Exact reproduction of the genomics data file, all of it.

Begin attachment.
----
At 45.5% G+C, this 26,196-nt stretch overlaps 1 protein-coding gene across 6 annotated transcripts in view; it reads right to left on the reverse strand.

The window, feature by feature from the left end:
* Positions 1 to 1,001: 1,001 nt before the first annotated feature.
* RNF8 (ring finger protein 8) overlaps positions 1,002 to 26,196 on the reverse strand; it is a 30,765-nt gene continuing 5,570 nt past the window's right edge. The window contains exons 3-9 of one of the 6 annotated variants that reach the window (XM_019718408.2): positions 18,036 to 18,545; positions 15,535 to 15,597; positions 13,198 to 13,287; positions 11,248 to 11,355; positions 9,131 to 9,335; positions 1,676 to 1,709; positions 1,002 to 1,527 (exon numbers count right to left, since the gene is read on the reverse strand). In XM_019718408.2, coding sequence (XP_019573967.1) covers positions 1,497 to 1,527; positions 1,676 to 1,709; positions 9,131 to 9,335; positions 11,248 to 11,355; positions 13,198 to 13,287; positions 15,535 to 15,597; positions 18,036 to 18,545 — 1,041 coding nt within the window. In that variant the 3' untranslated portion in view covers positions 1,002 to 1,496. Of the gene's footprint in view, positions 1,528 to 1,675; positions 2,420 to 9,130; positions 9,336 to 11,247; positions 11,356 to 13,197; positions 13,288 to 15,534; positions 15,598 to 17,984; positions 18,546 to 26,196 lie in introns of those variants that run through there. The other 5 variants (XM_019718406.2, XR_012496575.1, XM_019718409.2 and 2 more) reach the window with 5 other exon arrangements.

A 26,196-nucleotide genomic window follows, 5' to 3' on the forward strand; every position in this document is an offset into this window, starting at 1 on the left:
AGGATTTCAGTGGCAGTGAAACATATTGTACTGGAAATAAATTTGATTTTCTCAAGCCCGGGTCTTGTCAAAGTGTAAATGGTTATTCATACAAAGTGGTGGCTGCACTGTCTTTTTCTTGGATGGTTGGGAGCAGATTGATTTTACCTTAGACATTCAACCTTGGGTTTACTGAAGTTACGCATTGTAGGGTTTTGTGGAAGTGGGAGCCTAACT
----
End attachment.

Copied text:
At 45.5% G+C, this 26,196-nt stretch overlaps 1 protein-coding gene across 6 annotated transcripts in view; it reads right to left on the reverse strand.

The window, feature by feature from the left end:
* Positions 1 to 1,001: 1,001 nt before the first annotated feature.
* RNF8 (ring finger protein 8) overlaps positions 1,002 to 26,196 on the reverse strand; it is a 30,765-nt gene continuing 5,570 nt past the window's right edge. The window contains exons 3-9 of one of the 6 annotated variants that reach the window (XM_019718408.2): positions 18,036 to 18,545; positions 15,535 to 15,597; positions 13,198 to 13,287; positions 11,248 to 11,355; positions 9,131 to 9,335; positions 1,676 to 1,709; positions 1,002 to 1,527 (exon numbers count right to left, since the gene is read on the reverse strand). In XM_019718408.2, coding sequence (XP_019573967.1) covers positions 1,497 to 1,527; positions 1,676 to 1,709; positions 9,131 to 9,335; positions 11,248 to 11,355; positions 13,198 to 13,287; positions 15,535 to 15,597; positions 18,036 to 18,545 — 1,041 coding nt within the window. In that variant the 3' untranslated portion in view covers positions 1,002 to 1,496. Of the gene's footprint in view, positions 1,528 to 1,675; positions 2,420 to 9,130; positions 9,336 to 11,247; positions 11,356 to 13,197; positions 13,288 to 15,534; positions 15,598 to 17,984; positions 18,546 to 26,196 lie in introns of those variants that run through there. The other 5 variants (XM_019718406.2, XR_012496575.1, XM_019718409.2 and 2 more) reach the window with 5 other exon arrangements.

A 26,196-nucleotide genomic window follows, 5' to 3' on the forward strand; every position in this document is an offset into this window, starting at 1 on the left:
AGGATTTCAGTGGCAGTGAAACATATTGTACTGGAAATAAATTTGATTTTCTCAAGCCCGGGTCTTGTCAAAGTGTAAATGGTTATTCATACAAAGTGGTGGCTGCACTGTCTTTTTCTTGGATGGTTGGGAGCAGATTGATTTTACCTTAGACATTCAACCTTGGGTTTACTGAAGTTACGCATTGTAGGGTTTTGTGGAAGTGGGAGCCTAACT